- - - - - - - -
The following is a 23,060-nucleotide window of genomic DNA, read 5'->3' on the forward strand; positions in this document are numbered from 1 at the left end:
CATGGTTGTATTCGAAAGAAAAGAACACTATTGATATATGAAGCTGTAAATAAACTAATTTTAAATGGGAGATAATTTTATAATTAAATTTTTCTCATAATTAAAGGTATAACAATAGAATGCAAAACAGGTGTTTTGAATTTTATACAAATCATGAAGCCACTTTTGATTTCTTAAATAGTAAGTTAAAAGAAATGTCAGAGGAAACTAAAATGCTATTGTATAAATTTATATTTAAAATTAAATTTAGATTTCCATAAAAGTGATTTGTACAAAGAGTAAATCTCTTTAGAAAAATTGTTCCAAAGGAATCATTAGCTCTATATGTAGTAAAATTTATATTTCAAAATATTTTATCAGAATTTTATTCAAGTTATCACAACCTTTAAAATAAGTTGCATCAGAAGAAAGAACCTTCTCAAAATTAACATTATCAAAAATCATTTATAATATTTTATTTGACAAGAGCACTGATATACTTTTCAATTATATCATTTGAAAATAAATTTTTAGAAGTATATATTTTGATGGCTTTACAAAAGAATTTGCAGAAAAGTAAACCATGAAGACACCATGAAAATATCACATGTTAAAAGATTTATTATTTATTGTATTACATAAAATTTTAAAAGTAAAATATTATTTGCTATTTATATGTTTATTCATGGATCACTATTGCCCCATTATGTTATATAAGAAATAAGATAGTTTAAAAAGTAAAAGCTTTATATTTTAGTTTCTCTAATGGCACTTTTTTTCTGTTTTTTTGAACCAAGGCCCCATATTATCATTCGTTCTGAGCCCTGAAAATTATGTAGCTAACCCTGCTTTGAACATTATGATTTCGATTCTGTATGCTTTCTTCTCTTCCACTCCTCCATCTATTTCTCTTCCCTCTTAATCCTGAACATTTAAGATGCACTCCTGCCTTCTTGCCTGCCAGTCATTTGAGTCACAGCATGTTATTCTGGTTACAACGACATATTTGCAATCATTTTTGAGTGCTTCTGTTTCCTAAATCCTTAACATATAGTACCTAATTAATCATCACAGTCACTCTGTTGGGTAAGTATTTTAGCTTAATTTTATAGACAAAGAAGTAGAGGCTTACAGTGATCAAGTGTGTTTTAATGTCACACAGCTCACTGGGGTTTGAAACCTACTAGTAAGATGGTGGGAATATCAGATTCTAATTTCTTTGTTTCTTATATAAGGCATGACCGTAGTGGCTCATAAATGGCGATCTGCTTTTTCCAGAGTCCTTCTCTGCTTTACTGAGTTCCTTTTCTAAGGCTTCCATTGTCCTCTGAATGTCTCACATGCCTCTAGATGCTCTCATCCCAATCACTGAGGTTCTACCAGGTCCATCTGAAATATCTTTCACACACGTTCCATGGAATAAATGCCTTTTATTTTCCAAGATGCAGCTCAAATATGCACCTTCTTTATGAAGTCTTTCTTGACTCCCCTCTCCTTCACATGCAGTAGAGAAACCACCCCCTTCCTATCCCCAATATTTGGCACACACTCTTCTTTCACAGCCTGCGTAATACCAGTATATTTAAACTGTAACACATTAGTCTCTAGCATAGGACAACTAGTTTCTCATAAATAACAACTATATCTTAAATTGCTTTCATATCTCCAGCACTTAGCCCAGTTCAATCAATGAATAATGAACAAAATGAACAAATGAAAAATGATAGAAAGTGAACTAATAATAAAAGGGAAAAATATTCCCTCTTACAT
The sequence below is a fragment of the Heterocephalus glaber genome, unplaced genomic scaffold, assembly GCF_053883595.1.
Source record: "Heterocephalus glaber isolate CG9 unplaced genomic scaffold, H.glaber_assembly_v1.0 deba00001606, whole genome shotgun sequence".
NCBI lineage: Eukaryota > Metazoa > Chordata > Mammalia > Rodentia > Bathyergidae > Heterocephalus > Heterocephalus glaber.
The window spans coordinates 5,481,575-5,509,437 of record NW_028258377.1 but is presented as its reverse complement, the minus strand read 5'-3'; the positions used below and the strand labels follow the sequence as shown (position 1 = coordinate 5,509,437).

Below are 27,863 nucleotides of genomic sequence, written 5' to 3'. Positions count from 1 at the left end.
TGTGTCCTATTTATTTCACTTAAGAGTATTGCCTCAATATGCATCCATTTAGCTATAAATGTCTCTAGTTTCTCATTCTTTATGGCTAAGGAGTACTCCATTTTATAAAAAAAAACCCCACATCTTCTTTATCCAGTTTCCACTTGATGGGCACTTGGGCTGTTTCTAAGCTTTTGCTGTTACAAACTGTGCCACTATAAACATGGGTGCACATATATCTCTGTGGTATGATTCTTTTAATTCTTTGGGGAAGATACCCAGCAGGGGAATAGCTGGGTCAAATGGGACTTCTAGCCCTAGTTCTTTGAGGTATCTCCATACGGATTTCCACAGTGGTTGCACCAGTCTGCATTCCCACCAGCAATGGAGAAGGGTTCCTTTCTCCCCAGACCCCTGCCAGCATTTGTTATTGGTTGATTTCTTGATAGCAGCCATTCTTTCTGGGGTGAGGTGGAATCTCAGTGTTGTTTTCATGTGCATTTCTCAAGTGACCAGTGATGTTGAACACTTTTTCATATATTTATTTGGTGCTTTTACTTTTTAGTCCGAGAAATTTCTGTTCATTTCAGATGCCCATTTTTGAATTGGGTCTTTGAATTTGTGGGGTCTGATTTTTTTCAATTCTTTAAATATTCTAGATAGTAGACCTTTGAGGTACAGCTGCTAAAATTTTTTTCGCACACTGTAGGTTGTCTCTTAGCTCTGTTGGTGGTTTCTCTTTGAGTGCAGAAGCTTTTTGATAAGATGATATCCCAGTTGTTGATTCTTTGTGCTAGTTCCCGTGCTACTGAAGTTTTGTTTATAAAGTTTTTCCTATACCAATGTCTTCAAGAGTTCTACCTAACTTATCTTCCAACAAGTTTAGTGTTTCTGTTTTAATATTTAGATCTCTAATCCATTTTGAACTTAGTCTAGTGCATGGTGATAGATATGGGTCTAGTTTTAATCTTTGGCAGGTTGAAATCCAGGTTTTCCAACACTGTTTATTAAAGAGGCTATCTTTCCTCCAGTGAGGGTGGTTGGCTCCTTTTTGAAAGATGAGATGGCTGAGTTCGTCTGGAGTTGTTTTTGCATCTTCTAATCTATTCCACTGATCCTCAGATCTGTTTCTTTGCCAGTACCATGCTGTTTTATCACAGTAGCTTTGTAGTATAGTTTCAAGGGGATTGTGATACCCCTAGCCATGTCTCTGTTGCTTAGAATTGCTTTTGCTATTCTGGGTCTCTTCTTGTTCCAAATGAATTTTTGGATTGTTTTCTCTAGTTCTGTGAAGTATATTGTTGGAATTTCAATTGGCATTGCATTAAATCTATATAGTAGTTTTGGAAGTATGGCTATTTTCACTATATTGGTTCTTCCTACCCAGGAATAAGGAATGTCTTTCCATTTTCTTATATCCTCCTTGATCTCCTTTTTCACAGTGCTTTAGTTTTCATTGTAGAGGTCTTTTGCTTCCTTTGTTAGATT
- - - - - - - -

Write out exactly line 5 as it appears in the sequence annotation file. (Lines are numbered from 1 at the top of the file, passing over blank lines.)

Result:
NCBI lineage: Eukaryota > Metazoa > Chordata > Mammalia > Rodentia > Bathyergidae > Heterocephalus > Heterocephalus glaber.